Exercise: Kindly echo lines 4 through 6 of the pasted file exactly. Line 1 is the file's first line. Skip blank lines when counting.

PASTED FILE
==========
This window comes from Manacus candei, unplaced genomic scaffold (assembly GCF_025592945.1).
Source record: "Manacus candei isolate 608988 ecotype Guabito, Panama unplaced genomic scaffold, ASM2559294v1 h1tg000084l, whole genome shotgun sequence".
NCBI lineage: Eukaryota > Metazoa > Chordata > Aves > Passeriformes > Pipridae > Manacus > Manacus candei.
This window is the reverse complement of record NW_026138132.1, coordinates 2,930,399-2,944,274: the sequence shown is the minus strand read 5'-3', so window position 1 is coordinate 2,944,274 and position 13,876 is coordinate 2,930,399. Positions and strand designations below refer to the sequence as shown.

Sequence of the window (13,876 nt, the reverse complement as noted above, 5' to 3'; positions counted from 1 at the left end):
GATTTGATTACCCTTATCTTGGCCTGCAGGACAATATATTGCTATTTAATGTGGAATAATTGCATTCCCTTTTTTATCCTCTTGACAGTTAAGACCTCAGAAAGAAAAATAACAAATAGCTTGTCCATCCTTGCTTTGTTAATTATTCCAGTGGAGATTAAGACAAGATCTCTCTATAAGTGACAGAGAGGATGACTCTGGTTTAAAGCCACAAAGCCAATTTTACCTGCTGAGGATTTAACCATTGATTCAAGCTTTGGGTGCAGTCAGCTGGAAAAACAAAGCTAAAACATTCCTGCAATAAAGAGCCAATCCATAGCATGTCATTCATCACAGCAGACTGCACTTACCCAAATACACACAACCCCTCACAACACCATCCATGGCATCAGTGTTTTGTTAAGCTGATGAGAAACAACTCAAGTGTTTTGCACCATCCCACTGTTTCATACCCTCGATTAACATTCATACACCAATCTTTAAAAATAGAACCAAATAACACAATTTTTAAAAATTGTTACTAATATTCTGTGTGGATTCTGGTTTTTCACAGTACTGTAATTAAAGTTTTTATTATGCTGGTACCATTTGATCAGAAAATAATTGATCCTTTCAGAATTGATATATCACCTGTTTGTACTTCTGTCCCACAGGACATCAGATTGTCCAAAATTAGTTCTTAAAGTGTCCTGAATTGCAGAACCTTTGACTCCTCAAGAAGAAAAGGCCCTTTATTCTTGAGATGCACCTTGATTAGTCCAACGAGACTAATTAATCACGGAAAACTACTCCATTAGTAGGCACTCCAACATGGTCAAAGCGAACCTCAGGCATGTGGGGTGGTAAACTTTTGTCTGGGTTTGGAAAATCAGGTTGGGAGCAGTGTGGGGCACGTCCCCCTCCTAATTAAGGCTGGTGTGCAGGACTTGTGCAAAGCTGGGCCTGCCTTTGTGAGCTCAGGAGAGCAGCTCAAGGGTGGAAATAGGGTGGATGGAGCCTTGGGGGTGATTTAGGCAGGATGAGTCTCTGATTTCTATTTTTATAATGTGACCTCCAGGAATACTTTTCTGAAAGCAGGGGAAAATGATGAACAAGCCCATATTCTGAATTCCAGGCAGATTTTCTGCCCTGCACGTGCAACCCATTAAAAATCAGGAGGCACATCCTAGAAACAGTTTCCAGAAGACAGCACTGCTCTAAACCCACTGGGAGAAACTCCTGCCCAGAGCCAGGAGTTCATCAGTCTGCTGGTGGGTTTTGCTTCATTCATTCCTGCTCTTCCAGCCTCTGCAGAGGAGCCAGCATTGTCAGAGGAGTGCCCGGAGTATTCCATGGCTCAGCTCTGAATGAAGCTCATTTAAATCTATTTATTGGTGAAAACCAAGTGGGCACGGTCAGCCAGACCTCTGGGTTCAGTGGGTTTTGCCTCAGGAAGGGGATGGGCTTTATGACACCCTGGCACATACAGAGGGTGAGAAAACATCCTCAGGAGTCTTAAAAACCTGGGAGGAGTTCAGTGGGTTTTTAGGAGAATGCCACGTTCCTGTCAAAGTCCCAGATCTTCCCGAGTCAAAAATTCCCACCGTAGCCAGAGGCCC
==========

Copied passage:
This window is the reverse complement of record NW_026138132.1, coordinates 2,930,399-2,944,274: the sequence shown is the minus strand read 5'-3', so window position 1 is coordinate 2,944,274 and position 13,876 is coordinate 2,930,399. Positions and strand designations below refer to the sequence as shown.

Sequence of the window (13,876 nt, the reverse complement as noted above, 5' to 3'; positions counted from 1 at the left end):
GATTTGATTACCCTTATCTTGGCCTGCAGGACAATATATTGCTATTTAATGTGGAATAATTGCATTCCCTTTTTTATCCTCTTGACAGTTAAGACCTCAGAAAGAAAAATAACAAATAGCTTGTCCATCCTTGCTTTGTTAATTATTCCAGTGGAGATTAAGACAAGATCTCTCTATAAGTGACAGAGAGGATGACTCTGGTTTAAAGCCACAAAGCCAATTTTACCTGCTGAGGATTTAACCATTGATTCAAGCTTTGGGTGCAGTCAGCTGGAAAAACAAAGCTAAAACATTCCTGCAATAAAGAGCCAATCCATAGCATGTCATTCATCACAGCAGACTGCACTTACCCAAATACACACAACCCCTCACAACACCATCCATGGCATCAGTGTTTTGTTAAGCTGATGAGAAACAACTCAAGTGTTTTGCACCATCCCACTGTTTCATACCCTCGATTAACATTCATACACCAATCTTTAAAAATAGAACCAAATAACACAATTTTTAAAAATTGTTACTAATATTCTGTGTGGATTCTGGTTTTTCACAGTACTGTAATTAAAGTTTTTATTATGCTGGTACCATTTGATCAGAAAATAATTGATCCTTTCAGAATTGATATATCACCTGTTTGTACTTCTGTCCCACAGGACATCAGATTGTCCAAAATTAGTTCTTAAAGTGTCCTGAATTGCAGAACCTTTGACTCCTCAAGAAGAAAAGGCCCTTTATTCTTGAGATGCACCTTGATTAGTCCAACGAGACTAATTAATCACGGAAAACTACTCCATTAGTAGGCACTCCAACATGGTCAAAGCGAACCTCAGGCATGTGGGGTGGTAAACTTTTGTCTGGGTTTGGAAAATCAGGTTGGGAGCAGTGTGGGGCACGTCCCCCTCCTAATTAAGGCTGGTGTGCAGGACTTGTGCAAAGCTGGGCCTGCCTTTGTGAGCTCAGGAGAGCAGCTCAAGGGTGGAAATAGGGTGGATGGAGCCTTGGGGGTGATTTAGGCAGGATGAGTCTCTGATTTCTATTTTTATAATGTGACCTCCAGGAATACTTTTCTGAAAGCAGGGGAAAATGATGAACAAGCCCATATTCTGAATTCCAGGCAGATTTTCTGCCCTGCACGTGCAACCCATTAAAAATCAGGAGGCACATCCTAGAAACAGTTTCCAGAAGACAGCACTGCTCTAAACCCACTGGGAGAAACTCCTGCCCAGAGCCAGGAGTTCATCAGTCTGCTGGTGGGTTTTGCTTCATTCATTCCTGCTCTTCCAGCCTCTGCAGAGGAGCCAGCATTGTCAGAGGAGTGCCCGGAGTATTCCATGGCTCAGCTCTGAATGAAGCTCATTTAAATCTATTTATTGGTGAAAACCAAGTGGGCACGGTCAGCCAGACCTCTGGGTTCAGTGGGTTTTGCCTCAGGAAGGGGATGGGCTTTATGACACCCTGGCACATACAGAGGGTGAGAAAACATCCTCAGGAGTCTTAAAAACCTGGGAGGAGTTCAGTGGGTTTTTAGGAGAATGCCACGTTCCTGTCAAAGTCCCAGATCTTCCCGAGTCAAAAATTCCCACCGTAGCCAGAGGCCC